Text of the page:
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Voters face plenty of choices on Nov. 6 ballot

Now that filing deadlines have passed, Los Altos, Los Altos Hills and Mountain View residents will have the opportunity to vote on five local measures and more than 30 candidates in the Nov. 6 general election.

Measures

The most high-profile and controversial among the ballot measures is Los Altos’ Protect Our Parks and Public Lands Initiative, Measure C. The measure, which needs a majority vote to pass, would require voter approval of any new sale, lease or rezoning of parks/open space or other public land larger than 7,500 square feet. Proponents claim that the initiative ensures that residents get a say in any major transaction involving public land. Opponents contend that the real intention, because no parkland has been sold, is to undermine any development or new use of city property, such as the downtown public parking plazas.

Los Altos voters also will weigh in on Measure D, a proposal to raise the transient occupancy tax – a tax on hotel visits – from the current 11 percent to 14 percent. The measure needs a two-thirds majority vote to pass. The city is looking for additional funding sources in the wake of a major fiscal investment in rebuilding Hillview Community Center.

In south Los Altos, residents will consider Measure CC, a $275 million bond for the Fremont Union High School District. The measure needs a majority vote to pass.

Mountain View voters will face a controversial ballot initiative of their own in Measure P. The measure, requiring a simple majority vote to pass, would restructure business-license fees, resulting in an overall annual increase for city coffers from $260,000 to approximately $6 million, with the largest firms, such as Google Inc., paying the most. The city’s Chamber of Commerce opposes the proposal, arguing that Google should not bear such a high proportion of the tax.

Voters in Mountain View also will cast ballots for or against Measure Q, a simple-majority proposal that would tax gross receipts of cannabis businesses up to 9 percent, generating approximately $1 million for the city’s general budget.

School boards

Local residents will have a full slate of races to weigh in on, as even normally noncompetitive board elections such as those in the Mountain View Los Altos Union High School District (MVLA) and the El Camino Healthcare District have multiple candidates this time around.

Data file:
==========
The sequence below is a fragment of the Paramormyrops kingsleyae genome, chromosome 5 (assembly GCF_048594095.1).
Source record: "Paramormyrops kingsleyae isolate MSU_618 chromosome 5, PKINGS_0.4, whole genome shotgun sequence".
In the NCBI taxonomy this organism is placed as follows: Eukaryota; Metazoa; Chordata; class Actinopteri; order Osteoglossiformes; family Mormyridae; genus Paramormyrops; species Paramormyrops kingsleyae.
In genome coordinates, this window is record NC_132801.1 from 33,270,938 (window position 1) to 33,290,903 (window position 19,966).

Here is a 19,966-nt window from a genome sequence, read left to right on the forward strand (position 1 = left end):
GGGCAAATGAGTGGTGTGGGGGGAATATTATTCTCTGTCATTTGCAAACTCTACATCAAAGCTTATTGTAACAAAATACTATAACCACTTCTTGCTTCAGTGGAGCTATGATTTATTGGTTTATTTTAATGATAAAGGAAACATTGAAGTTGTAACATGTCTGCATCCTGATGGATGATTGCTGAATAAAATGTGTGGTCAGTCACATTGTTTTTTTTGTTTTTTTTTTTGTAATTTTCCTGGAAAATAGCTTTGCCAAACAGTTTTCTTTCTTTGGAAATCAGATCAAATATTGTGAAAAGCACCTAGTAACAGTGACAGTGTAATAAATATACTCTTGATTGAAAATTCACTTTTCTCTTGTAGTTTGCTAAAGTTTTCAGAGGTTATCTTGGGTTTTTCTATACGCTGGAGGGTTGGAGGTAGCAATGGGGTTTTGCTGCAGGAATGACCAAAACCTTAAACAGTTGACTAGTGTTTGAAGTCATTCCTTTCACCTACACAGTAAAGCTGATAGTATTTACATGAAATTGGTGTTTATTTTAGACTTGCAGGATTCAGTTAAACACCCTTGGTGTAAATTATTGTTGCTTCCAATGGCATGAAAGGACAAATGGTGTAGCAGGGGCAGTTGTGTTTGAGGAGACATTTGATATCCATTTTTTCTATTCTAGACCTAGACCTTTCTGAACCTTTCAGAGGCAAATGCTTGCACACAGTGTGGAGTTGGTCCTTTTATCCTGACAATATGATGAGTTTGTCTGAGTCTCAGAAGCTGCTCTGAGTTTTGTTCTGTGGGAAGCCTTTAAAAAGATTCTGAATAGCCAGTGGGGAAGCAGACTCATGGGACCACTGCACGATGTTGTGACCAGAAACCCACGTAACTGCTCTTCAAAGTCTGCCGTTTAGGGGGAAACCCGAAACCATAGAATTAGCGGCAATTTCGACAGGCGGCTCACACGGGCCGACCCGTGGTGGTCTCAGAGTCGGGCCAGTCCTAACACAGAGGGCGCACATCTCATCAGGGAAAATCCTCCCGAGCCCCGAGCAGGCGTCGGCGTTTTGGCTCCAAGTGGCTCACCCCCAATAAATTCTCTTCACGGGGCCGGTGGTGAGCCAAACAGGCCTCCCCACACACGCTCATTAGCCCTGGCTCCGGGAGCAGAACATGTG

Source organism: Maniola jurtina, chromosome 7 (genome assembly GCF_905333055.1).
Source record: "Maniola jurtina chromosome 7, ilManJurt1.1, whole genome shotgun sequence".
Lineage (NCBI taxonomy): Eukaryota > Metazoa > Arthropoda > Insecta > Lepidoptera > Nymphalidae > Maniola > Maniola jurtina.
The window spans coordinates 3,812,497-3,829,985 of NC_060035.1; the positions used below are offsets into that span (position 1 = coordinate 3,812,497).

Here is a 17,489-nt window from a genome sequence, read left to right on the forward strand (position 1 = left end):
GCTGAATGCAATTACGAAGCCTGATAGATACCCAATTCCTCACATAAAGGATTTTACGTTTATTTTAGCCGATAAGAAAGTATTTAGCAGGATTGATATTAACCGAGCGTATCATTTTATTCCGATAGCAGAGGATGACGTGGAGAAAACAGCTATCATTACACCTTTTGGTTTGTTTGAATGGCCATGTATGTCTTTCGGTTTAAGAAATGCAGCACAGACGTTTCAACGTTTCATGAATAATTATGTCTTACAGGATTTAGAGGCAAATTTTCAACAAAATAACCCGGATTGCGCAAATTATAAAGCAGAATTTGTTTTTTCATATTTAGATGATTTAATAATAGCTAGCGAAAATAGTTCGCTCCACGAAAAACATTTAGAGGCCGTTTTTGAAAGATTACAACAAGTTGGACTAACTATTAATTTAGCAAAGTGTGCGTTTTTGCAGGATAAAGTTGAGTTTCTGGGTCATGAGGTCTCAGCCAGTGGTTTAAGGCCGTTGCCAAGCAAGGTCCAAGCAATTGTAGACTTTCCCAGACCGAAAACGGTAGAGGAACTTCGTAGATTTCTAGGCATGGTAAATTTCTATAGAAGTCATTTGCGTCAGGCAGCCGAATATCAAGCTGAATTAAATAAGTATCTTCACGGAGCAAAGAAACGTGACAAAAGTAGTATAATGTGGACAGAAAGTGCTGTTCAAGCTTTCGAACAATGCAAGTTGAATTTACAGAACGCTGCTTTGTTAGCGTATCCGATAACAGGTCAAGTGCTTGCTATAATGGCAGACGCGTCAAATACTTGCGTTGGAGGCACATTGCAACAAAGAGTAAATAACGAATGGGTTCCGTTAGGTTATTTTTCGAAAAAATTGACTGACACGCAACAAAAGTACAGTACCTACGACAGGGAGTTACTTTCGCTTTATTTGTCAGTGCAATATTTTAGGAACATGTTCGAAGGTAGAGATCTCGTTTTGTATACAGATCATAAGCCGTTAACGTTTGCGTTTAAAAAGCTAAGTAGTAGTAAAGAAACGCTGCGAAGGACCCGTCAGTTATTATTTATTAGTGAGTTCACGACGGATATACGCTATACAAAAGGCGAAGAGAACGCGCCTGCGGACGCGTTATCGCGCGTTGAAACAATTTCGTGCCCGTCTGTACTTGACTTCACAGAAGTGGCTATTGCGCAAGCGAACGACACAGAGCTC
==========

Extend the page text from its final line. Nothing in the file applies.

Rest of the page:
In the MVLA race, incumbents Debbie Torok and Fiona Walter face competition from challengers Catherine Vonnegut and Steve Nelson in the race for three seats on the five-member board. Incumbent Joe Mitchner is not seeking re-election. Nelson is a former Mountain View Whisman School District trustee, and Vonnegut is former president of the Los Altos Mountain View PTA Council.

In the Mountain View Whisman district, four candidates are running for two seats on the five-member board: incumbents Greg Coladonato and Ellen Wheeler, and challengers Tamara Becher Patterson and Devon Conley.

In the Los Altos School District, incumbents Bryan Johnson and Vladimir Ivanovic are challenged by Vaishali Sirkay and Ying Liu for three open seats on the five-member board. Incumbent Sangeeth Peruri is not seeking re-election.

South Los Altos residents will be voting in the Cupertino Union School District (which includes Montclaire Elementary School in Los Altos) and Fremont Union High School District board races. Cupertino has two open seats, Fremont three. Six candidates are running in Fremont: incumbent William Wilson and challengers Don Sun, Rosa Kim, Benaifer Dastoor, Naomi Nakano-Matsumoto (who served in 2015-2016 as executive director of the Community Health Awareness Council) and Meena Juttukonda-Gajula. The four candidates for the two Cupertino seats include Los Altos resident Lorien Cunningham, Jerry Liu, Wil Fluewelling and Satheesh Kumar Madhathil.

There will be no competitive race in the Foothill-De Anza Community College District, where two candidates, incumbent Pearl Cheng and challenger Patrick Ahrens, will assume the two open seats.

Councils, assembly, healthcare district

The Los Altos City Council race features five candidates running for two open seats on the five-member council. Mayor Jean Mordo is seeking re-election, but incumbent Councilwoman Mary Prochnow is not. Challengers include city Planning Commissioner Anita Enander, Nancy Bremeau, Neysa Fligor and Teresa Morris.

Three candidates are running for two open seats on the five-member Los Altos Hills City Council. Contenders include newcomers George Tyson, Kavita Tankha and Neil Ferrari. Tyson is president of the Los Altos Hills County Fire District, Tankha is a former Hills Planning Commissioner and Ferrari is project manager for a Newark engineering and demolition company.

In Mountain View, six candidates are running for three seats on the seven-member city council. Incumbents Lenny Siegel and Pat Showalter are seeking re-election, while Ken Rosenberg is not. Challengers include former Councilman John Inks, Environmental Planning Commission members Ellen Kamei and Lucas Ramirez, and activist Alison Hicks.

Los Altos resident Alex Glew, who has run for city council in the past, is challenging incumbent Marc Berman for the 24th District California Assembly seat.

The board race for the El Camino Healthcare District, which runs Mountain View’s El Camino Hospital, has three seats open and one incumbent on the ballot, Dr. Peter Fung of Los Altos Hills. Former Mountain View City Councilman Mike Kasperzak is among the challengers, which also include George Ting and James Davis. Incumbent David Reeder of Los Altos is not seeking re-election after 20 years on the board. Los Altos resident Gary Kalbach is running for a “short-term” seat on the board.

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